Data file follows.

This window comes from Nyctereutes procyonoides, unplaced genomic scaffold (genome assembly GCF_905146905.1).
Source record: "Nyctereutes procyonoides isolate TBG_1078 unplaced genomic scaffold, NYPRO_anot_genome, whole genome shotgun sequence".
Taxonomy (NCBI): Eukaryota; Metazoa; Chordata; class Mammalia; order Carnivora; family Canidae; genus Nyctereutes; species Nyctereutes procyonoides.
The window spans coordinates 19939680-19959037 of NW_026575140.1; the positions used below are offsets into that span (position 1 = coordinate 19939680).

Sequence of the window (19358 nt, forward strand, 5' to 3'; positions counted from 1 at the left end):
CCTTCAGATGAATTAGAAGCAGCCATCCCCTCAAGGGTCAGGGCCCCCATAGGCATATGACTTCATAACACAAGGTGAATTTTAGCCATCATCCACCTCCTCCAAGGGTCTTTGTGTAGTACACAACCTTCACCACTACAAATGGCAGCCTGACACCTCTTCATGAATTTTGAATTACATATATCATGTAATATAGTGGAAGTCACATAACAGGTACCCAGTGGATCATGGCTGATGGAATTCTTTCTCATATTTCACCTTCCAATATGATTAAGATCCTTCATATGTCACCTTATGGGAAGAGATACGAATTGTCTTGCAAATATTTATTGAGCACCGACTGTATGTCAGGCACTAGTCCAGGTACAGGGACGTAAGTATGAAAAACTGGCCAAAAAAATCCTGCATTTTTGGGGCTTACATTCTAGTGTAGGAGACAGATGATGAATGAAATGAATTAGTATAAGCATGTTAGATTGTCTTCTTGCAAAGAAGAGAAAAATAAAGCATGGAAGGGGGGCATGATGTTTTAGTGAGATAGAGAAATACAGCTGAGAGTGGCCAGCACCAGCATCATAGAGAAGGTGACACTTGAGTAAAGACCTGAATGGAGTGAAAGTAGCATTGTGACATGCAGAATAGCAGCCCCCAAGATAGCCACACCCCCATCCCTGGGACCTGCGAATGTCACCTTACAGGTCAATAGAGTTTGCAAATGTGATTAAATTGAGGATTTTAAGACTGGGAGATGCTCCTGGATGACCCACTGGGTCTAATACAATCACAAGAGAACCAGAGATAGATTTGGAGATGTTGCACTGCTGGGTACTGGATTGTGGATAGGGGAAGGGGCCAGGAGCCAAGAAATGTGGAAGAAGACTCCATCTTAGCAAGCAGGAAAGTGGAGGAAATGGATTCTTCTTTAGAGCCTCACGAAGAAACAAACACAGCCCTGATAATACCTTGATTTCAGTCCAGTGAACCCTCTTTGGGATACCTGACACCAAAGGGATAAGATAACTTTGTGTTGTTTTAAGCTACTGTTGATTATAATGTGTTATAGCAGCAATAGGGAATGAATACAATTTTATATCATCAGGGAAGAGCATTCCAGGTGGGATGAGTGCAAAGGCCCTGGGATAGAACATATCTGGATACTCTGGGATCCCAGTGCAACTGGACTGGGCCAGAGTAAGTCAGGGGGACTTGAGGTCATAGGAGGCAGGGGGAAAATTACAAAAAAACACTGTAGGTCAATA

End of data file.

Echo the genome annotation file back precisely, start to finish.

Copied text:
This window comes from Nyctereutes procyonoides, unplaced genomic scaffold (genome assembly GCF_905146905.1).
Source record: "Nyctereutes procyonoides isolate TBG_1078 unplaced genomic scaffold, NYPRO_anot_genome, whole genome shotgun sequence".
Taxonomy (NCBI): Eukaryota; Metazoa; Chordata; class Mammalia; order Carnivora; family Canidae; genus Nyctereutes; species Nyctereutes procyonoides.
The window spans coordinates 19939680-19959037 of NW_026575140.1; the positions used below are offsets into that span (position 1 = coordinate 19939680).

Sequence of the window (19358 nt, forward strand, 5' to 3'; positions counted from 1 at the left end):
CCTTCAGATGAATTAGAAGCAGCCATCCCCTCAAGGGTCAGGGCCCCCATAGGCATATGACTTCATAACACAAGGTGAATTTTAGCCATCATCCACCTCCTCCAAGGGTCTTTGTGTAGTACACAACCTTCACCACTACAAATGGCAGCCTGACACCTCTTCATGAATTTTGAATTACATATATCATGTAATATAGTGGAAGTCACATAACAGGTACCCAGTGGATCATGGCTGATGGAATTCTTTCTCATATTTCACCTTCCAATATGATTAAGATCCTTCATATGTCACCTTATGGGAAGAGATACGAATTGTCTTGCAAATATTTATTGAGCACCGACTGTATGTCAGGCACTAGTCCAGGTACAGGGACGTAAGTATGAAAAACTGGCCAAAAAAATCCTGCATTTTTGGGGCTTACATTCTAGTGTAGGAGACAGATGATGAATGAAATGAATTAGTATAAGCATGTTAGATTGTCTTCTTGCAAAGAAGAGAAAAATAAAGCATGGAAGGGGGGCATGATGTTTTAGTGAGATAGAGAAATACAGCTGAGAGTGGCCAGCACCAGCATCATAGAGAAGGTGACACTTGAGTAAAGACCTGAATGGAGTGAAAGTAGCATTGTGACATGCAGAATAGCAGCCCCCAAGATAGCCACACCCCCATCCCTGGGACCTGCGAATGTCACCTTACAGGTCAATAGAGTTTGCAAATGTGATTAAATTGAGGATTTTAAGACTGGGAGATGCTCCTGGATGACCCACTGGGTCTAATACAATCACAAGAGAACCAGAGATAGATTTGGAGATGTTGCACTGCTGGGTACTGGATTGTGGATAGGGGAAGGGGCCAGGAGCCAAGAAATGTGGAAGAAGACTCCATCTTAGCAAGCAGGAAAGTGGAGGAAATGGATTCTTCTTTAGAGCCTCACGAAGAAACAAACACAGCCCTGATAATACCTTGATTTCAGTCCAGTGAACCCTCTTTGGGATACCTGACACCAAAGGGATAAGATAACTTTGTGTTGTTTTAAGCTACTGTTGATTATAATGTGTTATAGCAGCAATAGGGAATGAATACAATTTTATATCATCAGGGAAGAGCATTCCAGGTGGGATGAGTGCAAAGGCCCTGGGATAGAACATATCTGGATACTCTGGGATCCCAGTGCAACTGGACTGGGCCAGAGTAAGTCAGGGGGACTTGAGGTCATAGGAGGCAGGGGGAAAATTACAAAAAAACACTGTAGGTCAATA